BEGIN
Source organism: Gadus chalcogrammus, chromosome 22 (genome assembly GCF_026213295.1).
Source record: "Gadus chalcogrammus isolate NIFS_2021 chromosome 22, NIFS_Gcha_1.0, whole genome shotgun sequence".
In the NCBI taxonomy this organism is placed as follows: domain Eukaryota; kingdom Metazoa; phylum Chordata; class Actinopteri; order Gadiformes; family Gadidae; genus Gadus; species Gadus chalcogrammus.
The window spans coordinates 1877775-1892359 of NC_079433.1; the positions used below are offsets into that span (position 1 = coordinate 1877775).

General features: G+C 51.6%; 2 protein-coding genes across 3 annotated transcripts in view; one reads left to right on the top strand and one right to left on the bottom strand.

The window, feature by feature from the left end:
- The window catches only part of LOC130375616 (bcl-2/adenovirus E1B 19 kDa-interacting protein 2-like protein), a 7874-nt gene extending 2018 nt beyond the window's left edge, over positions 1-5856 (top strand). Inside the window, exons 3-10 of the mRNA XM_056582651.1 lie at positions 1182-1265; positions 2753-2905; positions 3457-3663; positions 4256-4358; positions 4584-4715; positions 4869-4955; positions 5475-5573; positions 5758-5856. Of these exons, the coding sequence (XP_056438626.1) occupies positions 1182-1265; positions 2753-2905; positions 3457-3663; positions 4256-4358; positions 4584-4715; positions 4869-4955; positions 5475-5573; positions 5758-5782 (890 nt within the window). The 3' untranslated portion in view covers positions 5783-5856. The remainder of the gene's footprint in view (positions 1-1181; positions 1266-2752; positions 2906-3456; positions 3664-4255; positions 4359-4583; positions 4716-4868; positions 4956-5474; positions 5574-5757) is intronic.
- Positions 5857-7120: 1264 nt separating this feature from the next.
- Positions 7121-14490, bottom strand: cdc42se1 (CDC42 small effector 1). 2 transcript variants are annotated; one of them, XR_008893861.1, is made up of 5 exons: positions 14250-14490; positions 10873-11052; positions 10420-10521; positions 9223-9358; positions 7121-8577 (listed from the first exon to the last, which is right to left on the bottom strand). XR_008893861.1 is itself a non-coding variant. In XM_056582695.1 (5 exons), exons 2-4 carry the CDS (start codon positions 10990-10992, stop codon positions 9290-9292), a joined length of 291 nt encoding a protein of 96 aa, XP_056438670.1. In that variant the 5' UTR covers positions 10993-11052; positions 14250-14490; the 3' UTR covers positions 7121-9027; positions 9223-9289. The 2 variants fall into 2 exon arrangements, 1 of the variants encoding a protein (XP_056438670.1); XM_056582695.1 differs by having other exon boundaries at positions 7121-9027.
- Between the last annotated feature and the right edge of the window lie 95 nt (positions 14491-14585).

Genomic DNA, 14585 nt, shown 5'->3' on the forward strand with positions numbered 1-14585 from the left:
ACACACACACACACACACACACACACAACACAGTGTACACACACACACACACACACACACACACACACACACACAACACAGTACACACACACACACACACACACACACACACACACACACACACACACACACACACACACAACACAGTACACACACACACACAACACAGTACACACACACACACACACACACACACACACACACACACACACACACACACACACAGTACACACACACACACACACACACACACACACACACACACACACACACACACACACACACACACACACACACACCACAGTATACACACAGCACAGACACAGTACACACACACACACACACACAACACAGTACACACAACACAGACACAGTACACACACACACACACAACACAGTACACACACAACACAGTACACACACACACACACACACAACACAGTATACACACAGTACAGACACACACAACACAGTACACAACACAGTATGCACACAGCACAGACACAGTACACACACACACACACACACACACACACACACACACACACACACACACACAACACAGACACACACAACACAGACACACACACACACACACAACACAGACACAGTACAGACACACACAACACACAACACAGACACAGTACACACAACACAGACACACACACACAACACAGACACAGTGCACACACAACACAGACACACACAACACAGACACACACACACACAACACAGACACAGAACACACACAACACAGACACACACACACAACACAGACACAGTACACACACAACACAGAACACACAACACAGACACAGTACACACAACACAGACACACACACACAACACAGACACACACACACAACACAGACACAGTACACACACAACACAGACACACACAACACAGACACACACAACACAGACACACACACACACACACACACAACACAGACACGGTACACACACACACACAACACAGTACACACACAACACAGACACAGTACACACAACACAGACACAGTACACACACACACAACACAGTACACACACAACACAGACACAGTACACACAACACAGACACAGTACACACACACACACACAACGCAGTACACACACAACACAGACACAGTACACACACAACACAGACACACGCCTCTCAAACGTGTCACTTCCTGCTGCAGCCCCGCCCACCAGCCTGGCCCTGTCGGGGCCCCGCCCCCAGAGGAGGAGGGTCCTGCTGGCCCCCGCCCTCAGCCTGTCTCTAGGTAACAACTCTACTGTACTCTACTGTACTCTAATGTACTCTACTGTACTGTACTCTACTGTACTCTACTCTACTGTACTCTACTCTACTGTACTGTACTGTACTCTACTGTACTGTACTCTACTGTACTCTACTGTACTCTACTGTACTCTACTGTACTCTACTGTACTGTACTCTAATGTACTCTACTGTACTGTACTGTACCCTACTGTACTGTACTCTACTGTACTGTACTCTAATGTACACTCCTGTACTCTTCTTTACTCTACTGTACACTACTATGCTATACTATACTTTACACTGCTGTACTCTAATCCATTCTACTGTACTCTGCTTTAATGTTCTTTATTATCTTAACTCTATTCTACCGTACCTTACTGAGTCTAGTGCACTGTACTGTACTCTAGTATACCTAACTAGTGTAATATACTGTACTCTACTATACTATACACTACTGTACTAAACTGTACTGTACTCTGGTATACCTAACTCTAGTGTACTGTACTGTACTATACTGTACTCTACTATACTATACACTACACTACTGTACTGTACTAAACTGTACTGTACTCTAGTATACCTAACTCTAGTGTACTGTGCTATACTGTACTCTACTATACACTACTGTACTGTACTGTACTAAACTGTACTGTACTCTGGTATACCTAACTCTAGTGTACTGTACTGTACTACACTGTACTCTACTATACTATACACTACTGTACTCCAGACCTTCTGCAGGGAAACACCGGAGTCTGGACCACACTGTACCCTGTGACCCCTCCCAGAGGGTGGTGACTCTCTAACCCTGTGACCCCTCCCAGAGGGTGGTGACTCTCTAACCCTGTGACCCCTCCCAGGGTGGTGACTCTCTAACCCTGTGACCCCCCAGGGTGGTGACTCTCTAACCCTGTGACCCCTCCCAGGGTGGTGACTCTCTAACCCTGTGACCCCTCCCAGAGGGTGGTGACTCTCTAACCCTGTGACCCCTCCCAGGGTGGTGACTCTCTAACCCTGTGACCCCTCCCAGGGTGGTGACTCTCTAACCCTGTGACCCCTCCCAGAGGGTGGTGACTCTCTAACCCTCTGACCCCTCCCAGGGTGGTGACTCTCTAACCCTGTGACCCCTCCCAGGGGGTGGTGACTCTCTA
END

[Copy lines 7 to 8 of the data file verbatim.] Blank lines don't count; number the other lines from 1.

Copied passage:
- The window catches only part of LOC130375616 (bcl-2/adenovirus E1B 19 kDa-interacting protein 2-like protein), a 7874-nt gene extending 2018 nt beyond the window's left edge, over positions 1-5856 (top strand). Inside the window, exons 3-10 of the mRNA XM_056582651.1 lie at positions 1182-1265; positions 2753-2905; positions 3457-3663; positions 4256-4358; positions 4584-4715; positions 4869-4955; positions 5475-5573; positions 5758-5856. Of these exons, the coding sequence (XP_056438626.1) occupies positions 1182-1265; positions 2753-2905; positions 3457-3663; positions 4256-4358; positions 4584-4715; positions 4869-4955; positions 5475-5573; positions 5758-5782 (890 nt within the window). The 3' untranslated portion in view covers positions 5783-5856. The remainder of the gene's footprint in view (positions 1-1181; positions 1266-2752; positions 2906-3456; positions 3664-4255; positions 4359-4583; positions 4716-4868; positions 4956-5474; positions 5574-5757) is intronic.
- Positions 5857-7120: 1264 nt separating this feature from the next.